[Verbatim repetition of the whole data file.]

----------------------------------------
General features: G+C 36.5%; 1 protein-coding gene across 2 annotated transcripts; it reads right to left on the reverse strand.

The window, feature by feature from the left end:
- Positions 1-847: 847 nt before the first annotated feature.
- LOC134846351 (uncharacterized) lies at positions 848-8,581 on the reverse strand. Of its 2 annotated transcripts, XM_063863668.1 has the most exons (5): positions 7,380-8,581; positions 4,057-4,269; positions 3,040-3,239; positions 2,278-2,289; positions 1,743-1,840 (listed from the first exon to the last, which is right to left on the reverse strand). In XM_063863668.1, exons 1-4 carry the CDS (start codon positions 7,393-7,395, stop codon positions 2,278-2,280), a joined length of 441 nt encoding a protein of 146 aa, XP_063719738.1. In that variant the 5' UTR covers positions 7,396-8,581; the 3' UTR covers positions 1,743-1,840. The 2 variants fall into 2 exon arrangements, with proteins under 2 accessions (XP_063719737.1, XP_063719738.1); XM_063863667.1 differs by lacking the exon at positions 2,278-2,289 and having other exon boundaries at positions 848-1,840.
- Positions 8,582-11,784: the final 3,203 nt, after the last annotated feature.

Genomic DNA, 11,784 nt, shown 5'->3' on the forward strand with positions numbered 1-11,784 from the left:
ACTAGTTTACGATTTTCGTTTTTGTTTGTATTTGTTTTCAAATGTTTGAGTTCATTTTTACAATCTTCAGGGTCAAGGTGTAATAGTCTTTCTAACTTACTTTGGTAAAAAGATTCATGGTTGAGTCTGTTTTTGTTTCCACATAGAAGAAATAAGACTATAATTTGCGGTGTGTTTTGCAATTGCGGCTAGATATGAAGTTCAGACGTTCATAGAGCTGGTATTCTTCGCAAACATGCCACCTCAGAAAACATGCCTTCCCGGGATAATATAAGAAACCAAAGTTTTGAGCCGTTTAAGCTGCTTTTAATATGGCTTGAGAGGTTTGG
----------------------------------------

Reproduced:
General features: G+C 36.5%; 1 protein-coding gene across 2 annotated transcripts; it reads right to left on the reverse strand.

The window, feature by feature from the left end:
- Positions 1-847: 847 nt before the first annotated feature.
- LOC134846351 (uncharacterized) lies at positions 848-8,581 on the reverse strand. Of its 2 annotated transcripts, XM_063863668.1 has the most exons (5): positions 7,380-8,581; positions 4,057-4,269; positions 3,040-3,239; positions 2,278-2,289; positions 1,743-1,840 (listed from the first exon to the last, which is right to left on the reverse strand). In XM_063863668.1, exons 1-4 carry the CDS (start codon positions 7,393-7,395, stop codon positions 2,278-2,280), a joined length of 441 nt encoding a protein of 146 aa, XP_063719738.1. In that variant the 5' UTR covers positions 7,396-8,581; the 3' UTR covers positions 1,743-1,840. The 2 variants fall into 2 exon arrangements, with proteins under 2 accessions (XP_063719737.1, XP_063719738.1); XM_063863667.1 differs by lacking the exon at positions 2,278-2,289 and having other exon boundaries at positions 848-1,840.
- Positions 8,582-11,784: the final 3,203 nt, after the last annotated feature.

Genomic DNA, 11,784 nt, shown 5'->3' on the forward strand with positions numbered 1-11,784 from the left:
ACTAGTTTACGATTTTCGTTTTTGTTTGTATTTGTTTTCAAATGTTTGAGTTCATTTTTACAATCTTCAGGGTCAAGGTGTAATAGTCTTTCTAACTTACTTTGGTAAAAAGATTCATGGTTGAGTCTGTTTTTGTTTCCACATAGAAGAAATAAGACTATAATTTGCGGTGTGTTTTGCAATTGCGGCTAGATATGAAGTTCAGACGTTCATAGAGCTGGTATTCTTCGCAAACATGCCACCTCAGAAAACATGCCTTCCCGGGATAATATAAGAAACCAAAGTTTTGAGCCGTTTAAGCTGCTTTTAATATGGCTTGAGAGGTTTGG